Speaking with James Betzold, founder of PrimaFacie, a modern immigration forms and case management tool for immigration lawyers, at Clio Cloud Conference 2018.

Kevin O’Keefe: Who am I talking with?

James Betzold: Hi, I’m a James Betzold, the founder of PrimaFacie.

Kevin O’Keefe: What does PrimaFascie do?

James Betzold: PrimaFascia is the immigration case management system. It syncs with Clio, and autofills forms that you’re going to need for immigration cases, and help overall management of the immigration aspects of the case.

Kevin O’Keefe: And how long have you been doing it?

James Betzold: We launched to the public in 2016, so a couple years.

Kevin O’Keefe: What were you doing before that?

James Betzold: I’m an immigration lawyer.

Kevin O’Keefe: So what gave you the crazy idea that hey, I can start a legal technology-based company?

James Betzold: An over abundance of confidence…

Kevin O’Keefe: Or as Jack or Rian called it, unreasonable optimism, or something like that. Irrational optimism is what they called it.

James Betzold: I mean, I can remember one of the moments where I was sitting in federal court and just waiting for the next case to be called. And I just kept thinking about how inefficient my practice was with managing the forms, and I tried all the other software that was out there at the time and it just wasn’t good. It didn’t work, it was buggy, it was slow at this, it was built on a really old technology and old platform, and I was having to do double data entry between Clio and the other system I was using. So as I was sitting there in federal court, it came to me: just build something better. It can’t be that hard.

Kevin O’Keefe: But you’re not a technologist?

James Betzold: No, no, I mean I know a little about tech stuff, but my brother, and actually my wife was the one when I told her about this crazy idea, she said, well my cousin has a boyfriend in Columbia and he knows how to make webpages, and my first thought was “this is way more than a web page,” but what the heck, we’ll meet with them and see whatever. And it turns out yeah, he knew how to make webpages… and database design, and javascript programming, and all the web technologies and Amazon host – everything that we needed to build a working model. And it took off from there.

Kevin O’Keefe: So was that done before 2016, when you started all this up?

James Betzold: Oh yeah, this was November of 2014, and we were actually able to start building.

Kevin O’Keefe: And so it took a year to get it to the point where you’re saying, “okay, we’re ready for prime time.”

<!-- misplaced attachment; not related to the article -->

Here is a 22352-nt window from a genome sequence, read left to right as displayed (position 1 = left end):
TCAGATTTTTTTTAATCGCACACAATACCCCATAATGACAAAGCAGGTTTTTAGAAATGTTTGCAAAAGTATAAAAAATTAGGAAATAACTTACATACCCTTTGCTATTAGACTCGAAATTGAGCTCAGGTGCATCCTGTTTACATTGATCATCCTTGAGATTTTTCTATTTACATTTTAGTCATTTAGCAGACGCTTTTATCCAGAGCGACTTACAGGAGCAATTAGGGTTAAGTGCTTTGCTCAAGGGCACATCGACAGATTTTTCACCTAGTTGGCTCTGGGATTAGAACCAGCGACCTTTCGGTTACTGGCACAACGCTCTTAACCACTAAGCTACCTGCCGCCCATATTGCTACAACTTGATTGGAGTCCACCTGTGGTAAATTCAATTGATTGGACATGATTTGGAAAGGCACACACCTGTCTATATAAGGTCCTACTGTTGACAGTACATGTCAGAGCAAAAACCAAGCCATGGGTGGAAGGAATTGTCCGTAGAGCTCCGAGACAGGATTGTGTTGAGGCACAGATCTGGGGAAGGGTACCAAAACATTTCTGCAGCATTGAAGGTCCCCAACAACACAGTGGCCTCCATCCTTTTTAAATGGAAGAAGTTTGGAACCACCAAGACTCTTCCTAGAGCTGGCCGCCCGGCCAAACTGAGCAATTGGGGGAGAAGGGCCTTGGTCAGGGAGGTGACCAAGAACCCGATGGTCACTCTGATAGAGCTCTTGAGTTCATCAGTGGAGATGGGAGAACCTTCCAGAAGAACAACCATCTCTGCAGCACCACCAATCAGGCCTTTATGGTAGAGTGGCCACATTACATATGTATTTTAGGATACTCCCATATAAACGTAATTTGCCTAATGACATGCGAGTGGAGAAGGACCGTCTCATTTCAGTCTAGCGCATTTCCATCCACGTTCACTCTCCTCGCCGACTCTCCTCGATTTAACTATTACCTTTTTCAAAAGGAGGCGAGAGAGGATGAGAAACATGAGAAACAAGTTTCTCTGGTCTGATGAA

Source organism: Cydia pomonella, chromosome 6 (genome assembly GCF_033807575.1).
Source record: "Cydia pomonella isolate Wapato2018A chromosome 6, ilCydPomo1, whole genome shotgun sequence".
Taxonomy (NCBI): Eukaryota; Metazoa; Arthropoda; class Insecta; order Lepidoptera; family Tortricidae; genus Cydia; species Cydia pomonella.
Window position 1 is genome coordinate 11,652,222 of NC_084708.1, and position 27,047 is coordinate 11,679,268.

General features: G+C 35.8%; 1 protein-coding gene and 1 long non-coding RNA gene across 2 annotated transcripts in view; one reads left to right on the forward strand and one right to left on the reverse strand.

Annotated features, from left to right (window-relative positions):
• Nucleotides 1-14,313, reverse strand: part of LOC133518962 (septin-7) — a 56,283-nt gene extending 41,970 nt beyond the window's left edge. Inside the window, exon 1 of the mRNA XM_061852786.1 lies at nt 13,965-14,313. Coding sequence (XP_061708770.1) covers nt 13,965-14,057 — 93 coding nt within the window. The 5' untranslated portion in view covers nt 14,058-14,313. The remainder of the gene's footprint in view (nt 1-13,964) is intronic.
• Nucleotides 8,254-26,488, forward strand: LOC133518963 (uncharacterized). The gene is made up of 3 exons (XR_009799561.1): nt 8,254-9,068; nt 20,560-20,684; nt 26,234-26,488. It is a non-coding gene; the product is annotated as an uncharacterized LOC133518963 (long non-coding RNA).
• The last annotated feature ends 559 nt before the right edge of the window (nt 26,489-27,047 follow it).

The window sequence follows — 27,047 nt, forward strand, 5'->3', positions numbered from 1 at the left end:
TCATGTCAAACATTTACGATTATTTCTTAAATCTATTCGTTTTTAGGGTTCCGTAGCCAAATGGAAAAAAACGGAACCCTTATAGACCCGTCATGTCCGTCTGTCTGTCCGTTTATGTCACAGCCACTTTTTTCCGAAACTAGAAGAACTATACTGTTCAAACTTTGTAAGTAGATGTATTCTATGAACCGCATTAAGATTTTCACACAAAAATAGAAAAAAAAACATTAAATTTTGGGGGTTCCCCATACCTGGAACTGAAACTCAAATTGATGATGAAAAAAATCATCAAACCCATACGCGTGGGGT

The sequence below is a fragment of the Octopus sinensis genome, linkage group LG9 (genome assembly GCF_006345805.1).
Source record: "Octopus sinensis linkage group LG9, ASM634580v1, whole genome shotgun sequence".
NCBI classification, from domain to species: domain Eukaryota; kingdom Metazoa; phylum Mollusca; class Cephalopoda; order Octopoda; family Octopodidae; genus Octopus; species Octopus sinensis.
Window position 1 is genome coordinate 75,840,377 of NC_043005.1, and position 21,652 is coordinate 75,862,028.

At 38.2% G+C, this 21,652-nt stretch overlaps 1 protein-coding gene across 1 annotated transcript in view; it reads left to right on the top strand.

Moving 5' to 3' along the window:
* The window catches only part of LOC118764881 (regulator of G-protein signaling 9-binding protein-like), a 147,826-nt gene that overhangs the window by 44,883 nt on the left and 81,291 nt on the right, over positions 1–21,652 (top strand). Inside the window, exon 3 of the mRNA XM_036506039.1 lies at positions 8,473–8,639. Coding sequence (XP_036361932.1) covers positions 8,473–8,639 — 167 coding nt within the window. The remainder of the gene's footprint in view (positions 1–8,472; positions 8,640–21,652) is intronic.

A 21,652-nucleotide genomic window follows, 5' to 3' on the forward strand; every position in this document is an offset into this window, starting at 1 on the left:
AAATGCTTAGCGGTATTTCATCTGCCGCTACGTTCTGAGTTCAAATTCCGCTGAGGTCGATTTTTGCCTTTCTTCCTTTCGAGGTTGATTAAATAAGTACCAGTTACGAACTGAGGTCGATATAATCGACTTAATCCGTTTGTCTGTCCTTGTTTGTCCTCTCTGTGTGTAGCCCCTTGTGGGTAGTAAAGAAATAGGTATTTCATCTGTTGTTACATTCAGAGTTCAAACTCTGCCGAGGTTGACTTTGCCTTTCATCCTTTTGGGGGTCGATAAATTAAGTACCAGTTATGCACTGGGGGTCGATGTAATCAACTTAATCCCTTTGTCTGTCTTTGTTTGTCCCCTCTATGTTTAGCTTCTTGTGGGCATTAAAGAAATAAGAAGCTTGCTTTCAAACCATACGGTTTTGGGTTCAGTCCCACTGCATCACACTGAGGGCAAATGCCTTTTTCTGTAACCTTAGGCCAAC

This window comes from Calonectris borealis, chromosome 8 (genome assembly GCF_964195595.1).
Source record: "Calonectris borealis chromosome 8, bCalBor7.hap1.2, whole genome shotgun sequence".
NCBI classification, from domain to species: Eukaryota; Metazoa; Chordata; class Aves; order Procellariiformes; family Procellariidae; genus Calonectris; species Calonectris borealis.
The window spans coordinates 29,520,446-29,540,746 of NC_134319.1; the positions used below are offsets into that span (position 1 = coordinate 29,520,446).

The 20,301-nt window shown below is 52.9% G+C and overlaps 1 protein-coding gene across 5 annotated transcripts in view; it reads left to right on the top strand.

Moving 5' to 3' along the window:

James Betzold: It did, and the thing is, we were using one developer this whole time, and we had to build not only the platform but we had to build and discover the processes and the tools to unlock some of these forms, be able to format them so that they work in our system to be auto-filled in a modern, quick, and easy way. That’s scalable as well. So just building the tools is what took most of the time.

Kevin O’Keefe: And you’re just doing this as you’re still practicing law.

James Betzold: Yeah.

Kevin O’Keefe: You’re bootstrapping whatever it is, you’re not getting somebody to hand you some money and say, here, go out and try to do this, you’re doing it all yourself.

James Betzold: Yeah, it was – still is – a lot of fun.

Kevin O’Keefe: When did you realize you know that this could fly? Because when you’re obviously building it, you don’t know for certain. Was there a moment where you said this could fly?

James Betzold: So at the American Immigration Lawyers Conference in Las Vegas, Nevada – and that was June of 2016 – we were like, “hey, we got something that might work, we might as well see how it’s received here.” We just paid, you know, $5,000 for a booth and plane tickets and all this other stuff that we had, you know, essentially on credit because we don’t have any income from it. And I’m literally walking down the hallway to where our booth is, my brother and I are like, “you know what? This is going to work. Someone’s going to like it.” And sure enough, we got people who were expressing interest, and shortly after that we went to our first Clio Convention a couple months later, a few months later. And we were showing it to people there. And, I mean, it was functional, but a little buggy, some things we still needed to iron out. And even though it was a real basic tool, it could do the forms and it could autofill multiple forms with the same data, and that was enough of a selling point. We started getting people to sign up, and we had a lot of people who looked at it and were like, “Eh, call me back when it’s more developed.” And we actually met someone here today who was at the very first Clio Convention we were at. He was like, “yeah, I looked at you guys before and I wasn’t real impressed.” And we were like, “okay, please, that was a couple of years ago. We’ve done a lot. We actually validated the idea, we are going forward with it, it does work.

Kevin O’Keefe: Well once you have customers that are paying you something, then you get some real, legitimate feedback because they’re invested in your success.